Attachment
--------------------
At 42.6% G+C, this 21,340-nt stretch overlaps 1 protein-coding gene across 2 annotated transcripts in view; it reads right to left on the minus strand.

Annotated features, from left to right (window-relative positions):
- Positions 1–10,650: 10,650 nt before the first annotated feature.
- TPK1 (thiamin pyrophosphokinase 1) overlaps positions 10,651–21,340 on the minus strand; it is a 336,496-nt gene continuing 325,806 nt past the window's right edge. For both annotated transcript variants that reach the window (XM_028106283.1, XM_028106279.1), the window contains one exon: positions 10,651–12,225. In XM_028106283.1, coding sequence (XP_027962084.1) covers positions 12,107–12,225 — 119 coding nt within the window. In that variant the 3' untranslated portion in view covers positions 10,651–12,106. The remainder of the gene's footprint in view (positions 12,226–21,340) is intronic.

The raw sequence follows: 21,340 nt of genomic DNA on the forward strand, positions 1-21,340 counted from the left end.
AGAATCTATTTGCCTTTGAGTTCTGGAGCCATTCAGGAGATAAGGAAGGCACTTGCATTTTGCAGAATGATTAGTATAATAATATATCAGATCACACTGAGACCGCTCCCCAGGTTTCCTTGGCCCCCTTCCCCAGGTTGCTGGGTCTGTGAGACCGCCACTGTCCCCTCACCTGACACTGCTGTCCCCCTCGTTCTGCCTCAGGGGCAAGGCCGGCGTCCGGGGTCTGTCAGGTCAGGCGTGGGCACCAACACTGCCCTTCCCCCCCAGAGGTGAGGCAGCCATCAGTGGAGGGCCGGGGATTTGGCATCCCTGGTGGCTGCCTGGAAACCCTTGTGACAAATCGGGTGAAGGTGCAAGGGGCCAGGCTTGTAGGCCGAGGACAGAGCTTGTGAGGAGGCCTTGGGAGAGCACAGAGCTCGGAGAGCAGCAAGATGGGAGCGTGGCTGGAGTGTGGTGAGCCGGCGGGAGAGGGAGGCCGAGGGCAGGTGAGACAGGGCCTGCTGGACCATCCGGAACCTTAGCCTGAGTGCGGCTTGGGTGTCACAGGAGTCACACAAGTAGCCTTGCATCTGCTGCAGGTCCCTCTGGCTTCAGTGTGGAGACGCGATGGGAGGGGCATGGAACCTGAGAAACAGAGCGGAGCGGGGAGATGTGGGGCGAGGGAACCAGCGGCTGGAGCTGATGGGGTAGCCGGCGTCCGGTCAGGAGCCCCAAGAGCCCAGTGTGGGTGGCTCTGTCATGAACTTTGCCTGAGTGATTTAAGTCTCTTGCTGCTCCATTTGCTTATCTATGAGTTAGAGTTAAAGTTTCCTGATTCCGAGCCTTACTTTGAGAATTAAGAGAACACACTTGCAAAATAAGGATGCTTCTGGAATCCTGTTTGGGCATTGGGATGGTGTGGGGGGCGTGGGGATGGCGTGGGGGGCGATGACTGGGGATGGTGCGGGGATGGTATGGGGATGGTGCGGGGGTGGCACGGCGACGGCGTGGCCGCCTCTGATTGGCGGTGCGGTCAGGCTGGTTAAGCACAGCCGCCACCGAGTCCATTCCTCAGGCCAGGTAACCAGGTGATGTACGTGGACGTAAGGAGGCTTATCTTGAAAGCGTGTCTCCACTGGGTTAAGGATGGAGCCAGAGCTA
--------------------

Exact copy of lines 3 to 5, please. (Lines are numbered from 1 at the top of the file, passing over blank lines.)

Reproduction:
- Positions 1–10,650: 10,650 nt before the first annotated feature.
- TPK1 (thiamin pyrophosphokinase 1) overlaps positions 10,651–21,340 on the minus strand; it is a 336,496-nt gene continuing 325,806 nt past the window's right edge. For both annotated transcript variants that reach the window (XM_028106283.1, XM_028106279.1), the window contains one exon: positions 10,651–12,225. In XM_028106283.1, coding sequence (XP_027962084.1) covers positions 12,107–12,225 — 119 coding nt within the window. In that variant the 3' untranslated portion in view covers positions 10,651–12,106. The remainder of the gene's footprint in view (positions 12,226–21,340) is intronic.

The raw sequence follows: 21,340 nt of genomic DNA on the forward strand, positions 1-21,340 counted from the left end.